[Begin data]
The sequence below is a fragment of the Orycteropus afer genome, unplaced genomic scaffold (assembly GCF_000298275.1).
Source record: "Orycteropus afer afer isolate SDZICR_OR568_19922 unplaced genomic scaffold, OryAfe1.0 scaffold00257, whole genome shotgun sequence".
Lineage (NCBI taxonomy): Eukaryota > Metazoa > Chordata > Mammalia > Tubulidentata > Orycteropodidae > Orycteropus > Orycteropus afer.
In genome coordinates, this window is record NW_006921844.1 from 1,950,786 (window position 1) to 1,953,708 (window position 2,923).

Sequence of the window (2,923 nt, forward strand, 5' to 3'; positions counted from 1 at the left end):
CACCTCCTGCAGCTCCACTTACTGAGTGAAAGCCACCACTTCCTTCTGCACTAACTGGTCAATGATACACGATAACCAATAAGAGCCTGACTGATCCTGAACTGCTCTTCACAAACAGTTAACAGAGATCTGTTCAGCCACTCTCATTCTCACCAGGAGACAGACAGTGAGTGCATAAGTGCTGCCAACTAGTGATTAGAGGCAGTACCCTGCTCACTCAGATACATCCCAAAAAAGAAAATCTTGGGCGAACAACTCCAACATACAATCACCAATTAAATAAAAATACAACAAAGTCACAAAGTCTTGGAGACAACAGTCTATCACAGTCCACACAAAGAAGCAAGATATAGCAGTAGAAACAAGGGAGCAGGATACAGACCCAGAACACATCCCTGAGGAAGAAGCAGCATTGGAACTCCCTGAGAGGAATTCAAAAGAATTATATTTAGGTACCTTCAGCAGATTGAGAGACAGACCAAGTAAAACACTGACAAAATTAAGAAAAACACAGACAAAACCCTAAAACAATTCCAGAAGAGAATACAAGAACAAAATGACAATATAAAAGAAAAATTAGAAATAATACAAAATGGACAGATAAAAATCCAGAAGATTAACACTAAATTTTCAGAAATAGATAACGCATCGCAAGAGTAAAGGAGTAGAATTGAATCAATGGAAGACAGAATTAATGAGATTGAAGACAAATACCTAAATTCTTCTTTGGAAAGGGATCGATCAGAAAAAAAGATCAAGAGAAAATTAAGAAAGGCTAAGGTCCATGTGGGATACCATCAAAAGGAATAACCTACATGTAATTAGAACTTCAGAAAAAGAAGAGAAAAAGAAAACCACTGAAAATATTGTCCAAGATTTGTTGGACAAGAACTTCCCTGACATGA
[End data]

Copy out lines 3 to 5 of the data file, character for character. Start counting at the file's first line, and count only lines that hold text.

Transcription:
Lineage (NCBI taxonomy): Eukaryota > Metazoa > Chordata > Mammalia > Tubulidentata > Orycteropodidae > Orycteropus > Orycteropus afer.
In genome coordinates, this window is record NW_006921844.1 from 1,950,786 (window position 1) to 1,953,708 (window position 2,923).

Sequence of the window (2,923 nt, forward strand, 5' to 3'; positions counted from 1 at the left end):